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Biofeedback for Pain Management in Traumatised Refugees


Muller, J; Karl, A; Denke, C; Mathier, F; Dittmann, J; Rohleder, N; Knaevelsrud, C (2009). Biofeedback for Pain Management in Traumatised Refugees. Cognitive Behaviour Therapy, 38(3):184-190.

Abstract

Chronic pain (CP) and posttraumatic stress disorder (PTSD) are both frequent and often comorbid in refugees. To date, few controlled trials have studied the efficacy of treatments targeting this comorbidity; no treatment guidelines yet exist. The authors examined the feasibility and efficacy of short-term cognitive behavioural biofeedback (BF) addressing CP in traumatised refugees. The sample comprised 11 severely traumatised refugees with CP and PTSD (mean age = 36 years, SD = 6), who underwent assessment with the Mini International Neuropsychiatric Interview, Posttraumatic Diagnostic Scale, Pain Disability Index, and Visual Rating Scale. Additionally, coping with pain and psychotherapy tolerance were assessed. Acceptance of BF was high. Pre-post effects were small to medium for increased pain management and associated heart rate reactivity but large for coping with pain. The results encourage further research to confirm whether BF is indicated as a treatment component, but not a stand-alone treatment, for traumatised refugees with comorbid CP and PTSD.

Chronic pain (CP) and posttraumatic stress disorder (PTSD) are both frequent and often comorbid in refugees. To date, few controlled trials have studied the efficacy of treatments targeting this comorbidity; no treatment guidelines yet exist. The authors examined the feasibility and efficacy of short-term cognitive behavioural biofeedback (BF) addressing CP in traumatised refugees. The sample comprised 11 severely traumatised refugees with CP and PTSD (mean age = 36 years, SD = 6), who underwent assessment with the Mini International Neuropsychiatric Interview, Posttraumatic Diagnostic Scale, Pain Disability Index, and Visual Rating Scale. Additionally, coping with pain and psychotherapy tolerance were assessed. Acceptance of BF was high. Pre-post effects were small to medium for increased pain management and associated heart rate reactivity but large for coping with pain. The results encourage further research to confirm whether BF is indicated as a treatment component, but not a stand-alone treatment, for traumatised refugees with comorbid CP and PTSD.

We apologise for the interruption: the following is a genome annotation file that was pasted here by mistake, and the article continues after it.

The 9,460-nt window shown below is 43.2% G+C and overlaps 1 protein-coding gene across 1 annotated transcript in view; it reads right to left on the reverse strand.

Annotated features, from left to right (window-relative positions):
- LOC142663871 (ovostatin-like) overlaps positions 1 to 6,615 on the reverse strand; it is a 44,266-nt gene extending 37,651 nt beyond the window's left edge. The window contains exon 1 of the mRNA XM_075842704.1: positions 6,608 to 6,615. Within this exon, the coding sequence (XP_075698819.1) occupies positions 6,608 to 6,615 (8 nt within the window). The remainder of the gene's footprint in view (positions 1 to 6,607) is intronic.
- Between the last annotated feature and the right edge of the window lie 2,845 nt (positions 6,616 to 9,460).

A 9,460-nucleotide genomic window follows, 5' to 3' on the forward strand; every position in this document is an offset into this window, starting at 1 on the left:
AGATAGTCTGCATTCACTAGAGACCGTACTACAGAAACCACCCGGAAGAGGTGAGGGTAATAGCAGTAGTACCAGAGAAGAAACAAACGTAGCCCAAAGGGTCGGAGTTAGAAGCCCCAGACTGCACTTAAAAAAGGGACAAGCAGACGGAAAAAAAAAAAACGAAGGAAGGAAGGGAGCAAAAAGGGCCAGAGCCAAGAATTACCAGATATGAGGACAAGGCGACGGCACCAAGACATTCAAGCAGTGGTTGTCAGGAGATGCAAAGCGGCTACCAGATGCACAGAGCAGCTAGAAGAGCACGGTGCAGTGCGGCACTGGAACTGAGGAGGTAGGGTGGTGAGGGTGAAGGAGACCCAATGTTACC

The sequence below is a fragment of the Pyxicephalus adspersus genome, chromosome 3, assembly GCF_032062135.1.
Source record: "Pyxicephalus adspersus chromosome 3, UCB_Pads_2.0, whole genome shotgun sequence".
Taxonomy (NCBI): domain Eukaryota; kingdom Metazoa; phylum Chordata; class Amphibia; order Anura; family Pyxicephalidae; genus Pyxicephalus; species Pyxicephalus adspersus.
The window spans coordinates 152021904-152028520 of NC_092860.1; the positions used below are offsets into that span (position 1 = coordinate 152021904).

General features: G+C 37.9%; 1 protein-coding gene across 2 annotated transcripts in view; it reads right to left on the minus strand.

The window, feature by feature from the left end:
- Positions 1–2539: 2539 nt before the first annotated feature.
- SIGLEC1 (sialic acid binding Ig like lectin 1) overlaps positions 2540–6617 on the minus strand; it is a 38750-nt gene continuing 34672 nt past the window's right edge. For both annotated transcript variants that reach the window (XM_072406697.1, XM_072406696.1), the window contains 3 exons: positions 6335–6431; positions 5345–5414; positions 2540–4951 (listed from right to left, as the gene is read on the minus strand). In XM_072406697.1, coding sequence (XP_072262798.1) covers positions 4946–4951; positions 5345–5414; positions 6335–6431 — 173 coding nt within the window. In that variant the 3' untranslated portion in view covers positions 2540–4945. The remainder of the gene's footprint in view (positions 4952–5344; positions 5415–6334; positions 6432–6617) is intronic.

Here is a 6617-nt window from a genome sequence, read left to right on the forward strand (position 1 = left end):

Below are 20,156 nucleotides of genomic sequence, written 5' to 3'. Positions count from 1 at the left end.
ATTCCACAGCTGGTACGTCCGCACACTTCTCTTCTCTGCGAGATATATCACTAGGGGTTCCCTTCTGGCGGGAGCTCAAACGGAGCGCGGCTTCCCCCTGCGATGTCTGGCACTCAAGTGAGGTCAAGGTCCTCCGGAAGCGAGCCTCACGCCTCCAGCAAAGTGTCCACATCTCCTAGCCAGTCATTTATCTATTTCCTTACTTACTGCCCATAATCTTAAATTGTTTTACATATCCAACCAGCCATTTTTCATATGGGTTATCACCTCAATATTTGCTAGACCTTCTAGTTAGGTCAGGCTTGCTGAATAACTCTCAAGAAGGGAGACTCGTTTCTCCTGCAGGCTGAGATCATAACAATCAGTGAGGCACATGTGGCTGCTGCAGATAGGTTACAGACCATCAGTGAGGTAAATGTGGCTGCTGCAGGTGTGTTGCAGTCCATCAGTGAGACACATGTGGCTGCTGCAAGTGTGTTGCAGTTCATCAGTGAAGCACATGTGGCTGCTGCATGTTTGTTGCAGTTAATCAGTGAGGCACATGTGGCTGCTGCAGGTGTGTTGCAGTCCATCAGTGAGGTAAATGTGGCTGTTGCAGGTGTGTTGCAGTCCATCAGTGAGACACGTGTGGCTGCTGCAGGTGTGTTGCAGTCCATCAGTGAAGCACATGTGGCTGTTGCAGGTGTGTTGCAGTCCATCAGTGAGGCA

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Additional indexing

Item Type:Journal Article, refereed, original work
Communities & Collections:04 Faculty of Medicine > University Hospital Zurich > Clinic for Psychiatry and Psychotherapy
Dewey Decimal Classification:610 Medicine & health
Language:English
Date:August 2009
Deposited On:18 Aug 2009 06:38
Last Modified:05 Apr 2016 13:19
Publisher:Taylor & Francis
ISSN:1650-6073
Additional Information:This is an electronic version of an article published in Cognitive Behaviour Therapy. Biofeedback for Pain Management in Traumatised Refugees is available online at http://www.informaworld.com/smpp/content~content=a913871362~db=all~jumptype=rss
Publisher DOI:https://doi.org/10.1080/16506070902815024
PubMed ID:19675955
Permanent URL: https://doi.org/10.5167/uzh-20193

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